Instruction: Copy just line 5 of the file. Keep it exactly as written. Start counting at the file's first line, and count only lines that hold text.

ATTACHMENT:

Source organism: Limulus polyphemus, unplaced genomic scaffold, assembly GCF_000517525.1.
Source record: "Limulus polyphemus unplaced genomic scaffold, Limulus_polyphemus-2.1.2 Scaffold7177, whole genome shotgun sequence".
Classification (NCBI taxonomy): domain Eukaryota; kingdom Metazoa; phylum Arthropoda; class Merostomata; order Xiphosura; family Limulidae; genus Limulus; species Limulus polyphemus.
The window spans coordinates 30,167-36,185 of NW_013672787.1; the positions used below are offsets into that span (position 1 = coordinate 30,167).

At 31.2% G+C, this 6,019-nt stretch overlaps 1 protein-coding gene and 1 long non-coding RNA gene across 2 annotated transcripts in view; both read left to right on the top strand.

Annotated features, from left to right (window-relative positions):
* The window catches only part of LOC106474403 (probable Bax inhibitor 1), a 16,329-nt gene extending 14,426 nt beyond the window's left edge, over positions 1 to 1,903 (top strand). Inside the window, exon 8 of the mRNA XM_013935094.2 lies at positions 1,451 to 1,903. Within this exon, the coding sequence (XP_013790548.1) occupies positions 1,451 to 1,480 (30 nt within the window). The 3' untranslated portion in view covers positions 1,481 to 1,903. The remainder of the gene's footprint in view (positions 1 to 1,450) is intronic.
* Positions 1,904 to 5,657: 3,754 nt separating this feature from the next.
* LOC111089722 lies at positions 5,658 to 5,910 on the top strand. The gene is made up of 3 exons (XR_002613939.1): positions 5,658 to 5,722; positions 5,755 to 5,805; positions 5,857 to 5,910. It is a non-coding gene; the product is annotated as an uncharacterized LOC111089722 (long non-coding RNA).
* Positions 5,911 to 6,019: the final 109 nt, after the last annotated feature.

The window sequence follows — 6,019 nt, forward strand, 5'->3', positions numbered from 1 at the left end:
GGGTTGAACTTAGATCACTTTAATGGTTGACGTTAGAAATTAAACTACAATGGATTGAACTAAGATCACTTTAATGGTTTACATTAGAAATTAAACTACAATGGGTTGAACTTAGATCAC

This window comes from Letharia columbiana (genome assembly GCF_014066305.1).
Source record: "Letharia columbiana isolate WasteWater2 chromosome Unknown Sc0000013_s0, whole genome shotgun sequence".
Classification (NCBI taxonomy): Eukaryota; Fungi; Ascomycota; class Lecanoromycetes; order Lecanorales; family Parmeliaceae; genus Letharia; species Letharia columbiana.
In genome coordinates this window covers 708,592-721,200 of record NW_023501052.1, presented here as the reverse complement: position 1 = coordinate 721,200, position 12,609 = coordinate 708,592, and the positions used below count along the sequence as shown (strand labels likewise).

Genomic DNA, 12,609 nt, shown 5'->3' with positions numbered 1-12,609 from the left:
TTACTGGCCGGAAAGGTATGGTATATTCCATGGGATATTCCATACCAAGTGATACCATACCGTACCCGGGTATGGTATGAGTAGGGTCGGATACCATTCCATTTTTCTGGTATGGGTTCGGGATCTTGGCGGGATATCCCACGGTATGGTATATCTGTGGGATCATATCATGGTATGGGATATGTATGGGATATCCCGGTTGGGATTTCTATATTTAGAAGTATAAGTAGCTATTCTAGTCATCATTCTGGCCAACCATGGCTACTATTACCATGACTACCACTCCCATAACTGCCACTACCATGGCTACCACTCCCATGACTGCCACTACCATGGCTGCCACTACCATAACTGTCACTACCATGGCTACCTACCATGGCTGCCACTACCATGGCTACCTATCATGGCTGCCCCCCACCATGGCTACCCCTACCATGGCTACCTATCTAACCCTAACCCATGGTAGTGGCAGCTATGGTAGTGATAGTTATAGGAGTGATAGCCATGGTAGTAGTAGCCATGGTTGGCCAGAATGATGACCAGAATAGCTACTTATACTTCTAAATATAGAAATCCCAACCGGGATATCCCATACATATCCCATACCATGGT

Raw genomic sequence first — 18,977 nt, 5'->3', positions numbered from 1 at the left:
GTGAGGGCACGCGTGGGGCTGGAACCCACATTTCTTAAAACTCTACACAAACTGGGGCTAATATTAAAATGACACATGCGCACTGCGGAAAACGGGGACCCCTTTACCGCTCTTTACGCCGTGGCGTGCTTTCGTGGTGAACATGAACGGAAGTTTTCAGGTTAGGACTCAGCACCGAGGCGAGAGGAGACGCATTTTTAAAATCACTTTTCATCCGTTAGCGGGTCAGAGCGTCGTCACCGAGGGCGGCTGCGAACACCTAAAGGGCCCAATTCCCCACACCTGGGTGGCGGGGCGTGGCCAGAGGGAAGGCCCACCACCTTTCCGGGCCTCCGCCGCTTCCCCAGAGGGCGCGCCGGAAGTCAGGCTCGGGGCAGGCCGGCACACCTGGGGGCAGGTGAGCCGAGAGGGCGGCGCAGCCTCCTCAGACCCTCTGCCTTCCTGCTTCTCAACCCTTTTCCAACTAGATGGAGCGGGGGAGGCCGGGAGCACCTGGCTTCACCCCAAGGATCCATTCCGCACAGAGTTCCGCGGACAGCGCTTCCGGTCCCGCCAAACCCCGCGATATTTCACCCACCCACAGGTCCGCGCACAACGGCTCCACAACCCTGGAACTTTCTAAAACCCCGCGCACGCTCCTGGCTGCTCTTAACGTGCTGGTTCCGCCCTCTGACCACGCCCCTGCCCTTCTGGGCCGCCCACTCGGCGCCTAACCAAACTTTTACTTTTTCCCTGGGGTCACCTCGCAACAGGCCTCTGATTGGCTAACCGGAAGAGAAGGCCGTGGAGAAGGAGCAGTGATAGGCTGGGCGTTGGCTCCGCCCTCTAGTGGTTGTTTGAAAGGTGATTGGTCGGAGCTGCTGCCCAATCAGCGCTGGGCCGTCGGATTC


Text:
At 31.2% G+C, this 6,019-nt stretch overlaps 1 protein-coding gene and 1 long non-coding RNA gene across 2 annotated transcripts in view; both read left to right on the top strand.